For Susanne Schmidt, Storytelling Is About Connecting People

Nov 20, 2014

Susanne Schmidt started telling stories over a year ago, during a comedy fundraiser for the lunch ladies of Vermont. “The day before the event, I was having a really hard time deciding what to do for my set, when I realized I had a story about my lunch lady when I was growing up," Schmidt says. “So I threw out my comedy set, got up in front of 200 people and told my story.” 

From that point forward, Schmidt hasn’t stopped connecting with people through her storytelling.


A psychologist and adjunct professor at Southern New Hampshire University, Schmidt enjoys both the art and science of storytelling. She views storytelling as “an art form that helps connect the audience to what you’re saying.” As for the science, she says, "storytelling really affects your brain in a couple of ways. It raises the cortisol level in your brain, which is the chemical that makes you attentive ... It also raises the oxytocin level, which is the chemical that helps you to feel empathy. Humans are very much wired to like stories."

"I threw out my comedy set, got up in front of 200 people and told my story." - Susanne Schmidt, storyteller

For Schmidt, storytelling is a tool to help connect people in a variety of ways. She is the founder of Tell Me Something Good, an organization that uses storytelling events to raise money for mission-driven service organizations in Vermont, and a member of the group The Three Tellers with Kevin Gallagher and Cindy Pierce. (Those who have attended VPR's Moth Story SLAMS may recognize these names; all three are regular performers.)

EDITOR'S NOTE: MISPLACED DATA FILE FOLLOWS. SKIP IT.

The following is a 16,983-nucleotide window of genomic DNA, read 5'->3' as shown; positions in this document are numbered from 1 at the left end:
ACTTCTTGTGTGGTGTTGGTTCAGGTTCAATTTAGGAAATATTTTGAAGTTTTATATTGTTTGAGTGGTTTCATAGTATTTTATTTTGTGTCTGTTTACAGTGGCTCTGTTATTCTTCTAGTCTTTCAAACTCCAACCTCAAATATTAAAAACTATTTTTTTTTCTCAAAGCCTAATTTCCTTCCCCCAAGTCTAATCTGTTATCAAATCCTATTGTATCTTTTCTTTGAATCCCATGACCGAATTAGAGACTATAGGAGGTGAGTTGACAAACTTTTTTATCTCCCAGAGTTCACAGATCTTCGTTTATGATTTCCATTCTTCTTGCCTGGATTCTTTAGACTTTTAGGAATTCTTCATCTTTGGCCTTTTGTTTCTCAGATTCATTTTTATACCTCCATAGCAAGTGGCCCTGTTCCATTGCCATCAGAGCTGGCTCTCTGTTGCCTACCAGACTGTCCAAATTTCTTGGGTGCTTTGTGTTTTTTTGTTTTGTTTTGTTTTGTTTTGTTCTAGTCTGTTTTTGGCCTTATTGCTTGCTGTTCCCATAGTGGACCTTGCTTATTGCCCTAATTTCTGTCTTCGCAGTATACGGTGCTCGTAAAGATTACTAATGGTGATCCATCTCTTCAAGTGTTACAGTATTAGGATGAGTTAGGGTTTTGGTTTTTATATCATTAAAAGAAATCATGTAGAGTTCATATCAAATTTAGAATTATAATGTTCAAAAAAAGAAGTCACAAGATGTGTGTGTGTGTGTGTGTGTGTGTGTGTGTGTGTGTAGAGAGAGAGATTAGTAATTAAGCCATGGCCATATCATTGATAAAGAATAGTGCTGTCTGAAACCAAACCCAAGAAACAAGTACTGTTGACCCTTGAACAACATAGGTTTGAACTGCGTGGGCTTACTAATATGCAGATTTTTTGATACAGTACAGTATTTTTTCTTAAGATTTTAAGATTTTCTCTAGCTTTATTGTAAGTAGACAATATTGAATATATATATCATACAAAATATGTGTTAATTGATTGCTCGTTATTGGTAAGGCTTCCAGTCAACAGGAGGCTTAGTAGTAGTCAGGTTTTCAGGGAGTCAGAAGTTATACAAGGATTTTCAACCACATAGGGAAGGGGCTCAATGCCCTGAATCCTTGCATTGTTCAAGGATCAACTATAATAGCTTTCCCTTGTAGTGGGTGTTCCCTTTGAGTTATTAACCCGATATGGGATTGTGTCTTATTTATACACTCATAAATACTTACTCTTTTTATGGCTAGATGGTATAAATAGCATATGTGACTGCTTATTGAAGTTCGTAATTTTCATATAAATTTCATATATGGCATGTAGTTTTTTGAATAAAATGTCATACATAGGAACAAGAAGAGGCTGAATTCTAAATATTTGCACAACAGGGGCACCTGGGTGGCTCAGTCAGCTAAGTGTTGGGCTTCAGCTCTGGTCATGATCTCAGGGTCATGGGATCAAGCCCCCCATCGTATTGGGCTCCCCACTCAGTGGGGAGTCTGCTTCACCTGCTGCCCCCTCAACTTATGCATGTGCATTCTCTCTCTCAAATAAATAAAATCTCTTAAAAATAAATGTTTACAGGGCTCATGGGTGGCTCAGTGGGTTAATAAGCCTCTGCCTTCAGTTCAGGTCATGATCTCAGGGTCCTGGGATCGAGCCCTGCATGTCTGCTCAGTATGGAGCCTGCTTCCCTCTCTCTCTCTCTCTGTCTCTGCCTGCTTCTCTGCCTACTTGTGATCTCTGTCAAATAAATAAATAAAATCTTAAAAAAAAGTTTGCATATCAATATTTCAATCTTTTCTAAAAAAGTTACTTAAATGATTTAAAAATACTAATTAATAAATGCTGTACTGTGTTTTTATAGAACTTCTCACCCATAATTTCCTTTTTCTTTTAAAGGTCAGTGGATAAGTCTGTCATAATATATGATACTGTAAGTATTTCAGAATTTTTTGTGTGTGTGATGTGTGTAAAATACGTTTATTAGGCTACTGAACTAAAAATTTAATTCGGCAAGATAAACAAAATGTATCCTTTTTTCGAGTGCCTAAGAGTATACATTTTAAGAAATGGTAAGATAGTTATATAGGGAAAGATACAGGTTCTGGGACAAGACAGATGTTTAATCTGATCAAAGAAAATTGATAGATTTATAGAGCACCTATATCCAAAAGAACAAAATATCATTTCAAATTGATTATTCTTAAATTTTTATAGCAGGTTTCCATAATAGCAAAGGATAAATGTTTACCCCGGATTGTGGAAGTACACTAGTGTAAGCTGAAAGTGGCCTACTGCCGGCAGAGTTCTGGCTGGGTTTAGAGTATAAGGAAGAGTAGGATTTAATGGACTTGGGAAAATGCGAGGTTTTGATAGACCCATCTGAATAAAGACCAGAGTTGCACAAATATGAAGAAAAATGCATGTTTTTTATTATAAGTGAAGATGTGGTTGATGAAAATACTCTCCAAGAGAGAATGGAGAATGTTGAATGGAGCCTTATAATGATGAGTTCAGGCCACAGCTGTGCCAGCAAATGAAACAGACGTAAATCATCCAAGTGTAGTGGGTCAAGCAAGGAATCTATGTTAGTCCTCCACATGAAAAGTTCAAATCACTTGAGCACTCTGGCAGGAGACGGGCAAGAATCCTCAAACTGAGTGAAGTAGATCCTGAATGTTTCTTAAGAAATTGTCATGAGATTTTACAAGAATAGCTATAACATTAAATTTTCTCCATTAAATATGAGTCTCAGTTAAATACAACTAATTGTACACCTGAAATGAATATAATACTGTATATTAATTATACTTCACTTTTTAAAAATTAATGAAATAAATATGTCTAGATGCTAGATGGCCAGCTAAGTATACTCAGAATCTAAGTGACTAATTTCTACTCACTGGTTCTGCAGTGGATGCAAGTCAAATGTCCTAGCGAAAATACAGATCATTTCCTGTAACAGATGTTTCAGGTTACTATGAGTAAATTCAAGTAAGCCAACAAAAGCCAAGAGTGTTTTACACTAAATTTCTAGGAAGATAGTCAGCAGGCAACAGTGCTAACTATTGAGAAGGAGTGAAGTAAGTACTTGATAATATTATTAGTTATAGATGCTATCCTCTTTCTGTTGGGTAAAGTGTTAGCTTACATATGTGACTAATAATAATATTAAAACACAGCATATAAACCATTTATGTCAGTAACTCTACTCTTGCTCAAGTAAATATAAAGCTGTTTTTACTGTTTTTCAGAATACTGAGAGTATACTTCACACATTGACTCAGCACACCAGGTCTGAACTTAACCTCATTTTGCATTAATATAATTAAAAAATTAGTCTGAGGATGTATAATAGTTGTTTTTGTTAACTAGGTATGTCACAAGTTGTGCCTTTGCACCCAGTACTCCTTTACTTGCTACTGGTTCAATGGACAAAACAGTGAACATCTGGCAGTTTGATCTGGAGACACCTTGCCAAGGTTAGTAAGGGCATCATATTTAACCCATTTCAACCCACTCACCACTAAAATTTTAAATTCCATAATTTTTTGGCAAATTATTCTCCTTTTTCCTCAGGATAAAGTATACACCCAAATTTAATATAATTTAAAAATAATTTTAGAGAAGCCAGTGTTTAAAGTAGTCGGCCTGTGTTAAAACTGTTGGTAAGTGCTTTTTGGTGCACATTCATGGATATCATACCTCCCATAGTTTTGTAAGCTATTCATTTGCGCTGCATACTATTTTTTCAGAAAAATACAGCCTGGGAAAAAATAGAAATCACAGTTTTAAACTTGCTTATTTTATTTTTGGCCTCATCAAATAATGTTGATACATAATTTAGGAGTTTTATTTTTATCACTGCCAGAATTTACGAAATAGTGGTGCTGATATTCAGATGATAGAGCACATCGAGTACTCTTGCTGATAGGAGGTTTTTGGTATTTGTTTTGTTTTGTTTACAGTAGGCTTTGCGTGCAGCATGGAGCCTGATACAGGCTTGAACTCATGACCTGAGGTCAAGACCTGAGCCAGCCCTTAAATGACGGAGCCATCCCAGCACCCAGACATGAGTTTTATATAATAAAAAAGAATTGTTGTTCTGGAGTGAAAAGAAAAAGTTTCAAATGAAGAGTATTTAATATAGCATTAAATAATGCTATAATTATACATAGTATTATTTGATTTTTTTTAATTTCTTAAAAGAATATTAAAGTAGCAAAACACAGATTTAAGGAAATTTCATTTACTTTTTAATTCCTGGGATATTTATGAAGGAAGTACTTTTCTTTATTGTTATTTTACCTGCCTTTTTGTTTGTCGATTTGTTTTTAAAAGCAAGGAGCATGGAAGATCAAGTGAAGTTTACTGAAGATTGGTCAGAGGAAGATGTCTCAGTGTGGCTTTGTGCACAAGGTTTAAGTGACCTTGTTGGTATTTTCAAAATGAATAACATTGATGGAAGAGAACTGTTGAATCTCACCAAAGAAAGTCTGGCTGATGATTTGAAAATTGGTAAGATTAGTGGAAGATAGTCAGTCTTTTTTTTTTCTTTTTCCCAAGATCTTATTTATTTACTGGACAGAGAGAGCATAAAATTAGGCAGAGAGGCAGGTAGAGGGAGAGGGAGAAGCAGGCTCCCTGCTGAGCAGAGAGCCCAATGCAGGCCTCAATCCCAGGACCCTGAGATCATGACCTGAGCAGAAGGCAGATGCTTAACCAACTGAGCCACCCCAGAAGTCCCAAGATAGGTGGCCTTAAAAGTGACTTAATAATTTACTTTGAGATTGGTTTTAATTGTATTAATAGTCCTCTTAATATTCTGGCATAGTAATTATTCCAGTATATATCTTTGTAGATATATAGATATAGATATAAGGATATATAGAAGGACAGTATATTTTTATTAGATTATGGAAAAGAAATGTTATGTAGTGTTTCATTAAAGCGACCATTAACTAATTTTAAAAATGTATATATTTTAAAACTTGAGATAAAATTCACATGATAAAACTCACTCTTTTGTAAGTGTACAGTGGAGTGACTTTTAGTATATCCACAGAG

On Friday, the group will host an event called Are We There Yet, at Burlington's FlynnSpace; it's the first in a series of shows throughout the state to raise money for The Vermont Family Network.

An organization that specializes in education and help for families with children with special needs, Vermont Family Network is deeply rooted in storytelling. “They did an event last year that brought together a number of different families and helped them to talk about some of the struggles, triumphs and issues in raising children [with] special needs. I think the beauty of storytelling is that once you are able to take that risk and talk about something that’s really challenging, you find out that lots of people in the room have had the same experience,” Schmidt says.

"I think the beauty of storytelling is that once you are able to take that risk and talk about something that’s really challenging, you find out that lots of people in the room have had the same experience."

The stories being told at the event on Friday are all about growing up. “Each of us will tell a story about a different part of our life, really to highlight how our families have influenced us. Not just the families that we grew up with, but families over multiple generations,” Schmidt says.

Schmidt describes her fellow storytellers Cindy Pierce and Kevin Gallagher as “very funny people with really strange lives.” She predicts the three of them together will make for an interesting evening.

Are We There Yet? takes place Friday, Nov 21 at FlynnSpace in Burlington. Learn more about the event here.